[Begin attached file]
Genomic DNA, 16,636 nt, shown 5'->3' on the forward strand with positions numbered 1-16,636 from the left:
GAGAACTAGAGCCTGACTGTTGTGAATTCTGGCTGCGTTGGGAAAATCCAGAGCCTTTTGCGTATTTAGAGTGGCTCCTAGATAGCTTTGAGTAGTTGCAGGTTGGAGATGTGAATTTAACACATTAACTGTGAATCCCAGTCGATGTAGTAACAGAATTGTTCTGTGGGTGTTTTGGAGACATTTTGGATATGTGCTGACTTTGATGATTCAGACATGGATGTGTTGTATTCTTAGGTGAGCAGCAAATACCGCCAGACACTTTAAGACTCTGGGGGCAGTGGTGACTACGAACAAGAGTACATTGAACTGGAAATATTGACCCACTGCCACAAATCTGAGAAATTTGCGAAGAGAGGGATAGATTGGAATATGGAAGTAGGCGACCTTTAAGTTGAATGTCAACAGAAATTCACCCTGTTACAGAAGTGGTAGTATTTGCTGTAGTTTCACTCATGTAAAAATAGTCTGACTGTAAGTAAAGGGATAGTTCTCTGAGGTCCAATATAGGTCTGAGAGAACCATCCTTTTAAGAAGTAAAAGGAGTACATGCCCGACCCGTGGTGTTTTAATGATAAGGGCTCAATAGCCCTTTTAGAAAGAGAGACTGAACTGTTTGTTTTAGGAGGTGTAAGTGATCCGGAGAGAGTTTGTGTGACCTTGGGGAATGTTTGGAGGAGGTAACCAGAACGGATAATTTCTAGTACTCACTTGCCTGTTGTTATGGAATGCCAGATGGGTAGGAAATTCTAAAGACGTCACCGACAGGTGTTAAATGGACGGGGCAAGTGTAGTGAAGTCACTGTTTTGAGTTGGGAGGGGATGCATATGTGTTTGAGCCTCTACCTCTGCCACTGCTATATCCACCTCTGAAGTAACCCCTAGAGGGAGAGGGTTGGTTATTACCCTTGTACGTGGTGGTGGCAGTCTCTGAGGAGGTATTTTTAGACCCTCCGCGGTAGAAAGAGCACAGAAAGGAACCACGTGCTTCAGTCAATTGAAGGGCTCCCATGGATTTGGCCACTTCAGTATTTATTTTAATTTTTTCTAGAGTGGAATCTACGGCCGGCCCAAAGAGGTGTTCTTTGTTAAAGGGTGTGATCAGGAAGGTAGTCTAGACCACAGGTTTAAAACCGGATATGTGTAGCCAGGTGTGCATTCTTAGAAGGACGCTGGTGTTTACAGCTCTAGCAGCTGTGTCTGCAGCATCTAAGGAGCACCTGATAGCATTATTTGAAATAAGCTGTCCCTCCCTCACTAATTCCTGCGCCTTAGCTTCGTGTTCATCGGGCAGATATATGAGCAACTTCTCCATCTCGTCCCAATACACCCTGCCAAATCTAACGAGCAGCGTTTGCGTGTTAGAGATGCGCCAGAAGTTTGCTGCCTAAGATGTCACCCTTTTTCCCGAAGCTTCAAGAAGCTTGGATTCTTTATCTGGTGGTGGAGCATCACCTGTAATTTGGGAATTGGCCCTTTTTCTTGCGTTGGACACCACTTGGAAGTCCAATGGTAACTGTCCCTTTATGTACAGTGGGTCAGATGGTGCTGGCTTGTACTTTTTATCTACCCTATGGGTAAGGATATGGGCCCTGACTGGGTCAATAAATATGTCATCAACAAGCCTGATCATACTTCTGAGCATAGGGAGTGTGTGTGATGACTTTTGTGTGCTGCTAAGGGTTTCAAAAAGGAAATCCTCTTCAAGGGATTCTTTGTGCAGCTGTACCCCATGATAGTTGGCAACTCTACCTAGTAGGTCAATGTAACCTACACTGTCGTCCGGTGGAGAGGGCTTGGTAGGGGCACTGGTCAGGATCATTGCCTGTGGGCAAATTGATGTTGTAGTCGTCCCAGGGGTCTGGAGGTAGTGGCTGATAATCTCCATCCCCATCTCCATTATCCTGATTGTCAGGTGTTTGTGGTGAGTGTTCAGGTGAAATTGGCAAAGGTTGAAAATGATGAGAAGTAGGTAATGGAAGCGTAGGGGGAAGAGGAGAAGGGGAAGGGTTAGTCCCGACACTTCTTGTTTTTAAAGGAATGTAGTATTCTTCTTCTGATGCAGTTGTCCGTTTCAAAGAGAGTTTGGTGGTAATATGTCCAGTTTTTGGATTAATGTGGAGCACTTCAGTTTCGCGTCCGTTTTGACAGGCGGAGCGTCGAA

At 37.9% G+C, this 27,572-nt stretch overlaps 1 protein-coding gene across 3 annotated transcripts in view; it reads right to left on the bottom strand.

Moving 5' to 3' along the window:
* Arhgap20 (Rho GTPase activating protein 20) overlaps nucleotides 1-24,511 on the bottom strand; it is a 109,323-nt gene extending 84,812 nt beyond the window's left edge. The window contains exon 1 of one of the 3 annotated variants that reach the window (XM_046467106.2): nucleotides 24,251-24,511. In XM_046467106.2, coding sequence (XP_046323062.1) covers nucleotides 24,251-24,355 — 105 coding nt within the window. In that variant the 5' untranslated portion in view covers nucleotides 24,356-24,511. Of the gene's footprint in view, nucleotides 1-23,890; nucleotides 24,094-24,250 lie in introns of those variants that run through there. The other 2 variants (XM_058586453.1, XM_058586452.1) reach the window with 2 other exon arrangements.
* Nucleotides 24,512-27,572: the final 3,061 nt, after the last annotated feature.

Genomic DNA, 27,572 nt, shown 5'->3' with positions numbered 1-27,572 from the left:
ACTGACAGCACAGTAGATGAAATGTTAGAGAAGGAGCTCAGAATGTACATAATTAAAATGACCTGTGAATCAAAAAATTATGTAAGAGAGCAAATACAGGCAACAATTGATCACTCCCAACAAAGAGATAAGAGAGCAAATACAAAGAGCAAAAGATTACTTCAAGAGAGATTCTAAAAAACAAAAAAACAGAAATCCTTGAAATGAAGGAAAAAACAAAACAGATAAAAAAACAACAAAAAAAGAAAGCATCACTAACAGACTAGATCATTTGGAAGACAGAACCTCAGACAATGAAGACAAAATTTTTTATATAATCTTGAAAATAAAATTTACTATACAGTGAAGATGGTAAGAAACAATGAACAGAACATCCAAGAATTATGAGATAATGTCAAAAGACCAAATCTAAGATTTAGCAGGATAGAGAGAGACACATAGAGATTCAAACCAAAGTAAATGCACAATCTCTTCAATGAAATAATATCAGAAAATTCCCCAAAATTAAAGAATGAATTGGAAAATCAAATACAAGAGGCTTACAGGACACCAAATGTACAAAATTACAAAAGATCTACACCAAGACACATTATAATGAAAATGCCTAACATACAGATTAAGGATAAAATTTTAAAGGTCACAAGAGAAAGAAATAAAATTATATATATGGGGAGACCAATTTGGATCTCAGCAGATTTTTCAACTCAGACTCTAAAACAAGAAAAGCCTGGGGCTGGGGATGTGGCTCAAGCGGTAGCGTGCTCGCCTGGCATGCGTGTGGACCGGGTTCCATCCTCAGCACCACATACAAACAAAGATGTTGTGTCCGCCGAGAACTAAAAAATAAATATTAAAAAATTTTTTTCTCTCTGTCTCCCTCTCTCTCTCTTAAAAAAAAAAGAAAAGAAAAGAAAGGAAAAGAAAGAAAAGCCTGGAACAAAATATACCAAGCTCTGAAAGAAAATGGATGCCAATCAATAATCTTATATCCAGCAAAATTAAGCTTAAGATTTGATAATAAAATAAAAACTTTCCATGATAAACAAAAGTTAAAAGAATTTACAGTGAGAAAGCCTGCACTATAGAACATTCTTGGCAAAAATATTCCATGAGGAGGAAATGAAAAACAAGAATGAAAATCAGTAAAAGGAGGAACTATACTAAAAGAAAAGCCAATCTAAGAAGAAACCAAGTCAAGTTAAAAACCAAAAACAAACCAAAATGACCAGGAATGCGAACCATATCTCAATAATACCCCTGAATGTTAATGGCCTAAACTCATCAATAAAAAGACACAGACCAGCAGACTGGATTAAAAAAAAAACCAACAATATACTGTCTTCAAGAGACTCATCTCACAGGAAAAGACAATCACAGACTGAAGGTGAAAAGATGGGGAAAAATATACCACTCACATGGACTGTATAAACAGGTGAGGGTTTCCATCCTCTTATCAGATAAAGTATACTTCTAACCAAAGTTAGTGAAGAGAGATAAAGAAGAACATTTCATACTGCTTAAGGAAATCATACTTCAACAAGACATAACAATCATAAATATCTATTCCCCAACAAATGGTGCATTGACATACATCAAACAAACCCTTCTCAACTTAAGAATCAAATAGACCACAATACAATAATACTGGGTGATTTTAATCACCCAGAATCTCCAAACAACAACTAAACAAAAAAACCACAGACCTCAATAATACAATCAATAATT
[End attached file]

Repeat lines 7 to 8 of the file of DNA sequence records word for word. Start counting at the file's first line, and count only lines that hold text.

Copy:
Genomic DNA, 27,572 nt, shown 5'->3' with positions numbered 1-27,572 from the left:
ACTGACAGCACAGTAGATGAAATGTTAGAGAAGGAGCTCAGAATGTACATAATTAAAATGACCTGTGAATCAAAAAATTATGTAAGAGAGCAAATACAGGCAACAATTGATCACTCCCAACAAAGAGATAAGAGAGCAAATACAAAGAGCAAAAGATTACTTCAAGAGAGATTCTAAAAAACAAAAAAACAGAAATCCTTGAAATGAAGGAAAAAACAAAACAGATAAAAAAACAACAAAAAAAGAAAGCATCACTAACAGACTAGATCATTTGGAAGACAGAACCTCAGACAATGAAGACAAAATTTTTTATATAATCTTGAAAATAAAATTTACTATACAGTGAAGATGGTAAGAAACAATGAACAGAACATCCAAGAATTATGAGATAATGTCAAAAGACCAAATCTAAGATTTAGCAGGATAGAGAGAGACACATAGAGATTCAAACCAAAGTAAATGCACAATCTCTTCAATGAAATAATATCAGAAAATTCCCCAAAATTAAAGAATGAATTGGAAAATCAAATACAAGAGGCTTACAGGACACCAAATGTACAAAATTACAAAAGATCTACACCAAGACACATTATAATGAAAATGCCTAACATACAGATTAAGGATAAAATTTTAAAGGTCACAAGAGAAAGAAATAAAATTATATATATGGGGAGACCAATTTGGATCTCAGCAGATTTTTCAACTCAGACTCTAAAACAAGAAAAGCCTGGGGCTGGGGATGTGGCTCAAGCGGTAGCGTGCTCGCCTGGCATGCGTGTGGACCGGGTTCCATCCTCAGCACCACATACAAACAAAGATGTTGTGTCCGCCGAGAACTAAAAAATAAATATTAAAAAATTTTTTTCTCTCTGTCTCCCTCTCTCTCTCTTAAAAAAAAAAGAAAAGAAAAGAAAGGAAAAGAAAGAAAAGCCTGGAACAAAATATACCAAGCTCTGAAAGAAAATGGATGCCAATCAATAATCTTATATCCAGCAAAATTAAGCTTAAGATTTGATAATAAAATAAAAACTTTCCATGATAAACAAAAGTTAAAAGAATTTACAGTGAGAAAGCCTGCACTATAGAACATTCTTGGCAAAAATATTCCATGAGGAGGAAATGAAAAACAAGAATGAAAATCAGTAAAAGGAGGAACTATACTAAAAGAAAAGCCAATCTAAGAAGAAACCAAGTCAAGTTAAAAACCAAAAACAAACCAAAATGACCAGGAATGCGAACCATATCTCAATAATACCCCTGAATGTTAATGGCCTAAACTCATCAATAAAAAGACACAGACCAGCAGACTGGATTAAAAAAAAAACCAACAATATACTGTCTTCAAGAGACTCATCTCACAGGAAAAGACAATCACAGACTGAAGGTGAAAAGATGGGGAAAAATATACCACTCACATGGACTGTATAAACAGGTGAGGGTTTCCATCCTCTTATCAGATAAAGTATACTTCTAACCAAAGTTAGTGAAGAGAGATAAAGAAGAACATTTCATACTGCTTAAGGAAATCATACTTCAACAAGACATAACAATCATAAATATCTATTCCCCAACAAATGGTGCATTGACATACATCAAACAAACCCTTCTCAACTTAAGAATCAAATAGACCACAATACAATAATACTGGGTGATTTTAATCACCCAGAATCTCCAAACAACAACTAAACAAAAAAACCACAGACCTCAATAATACAATCAATAATT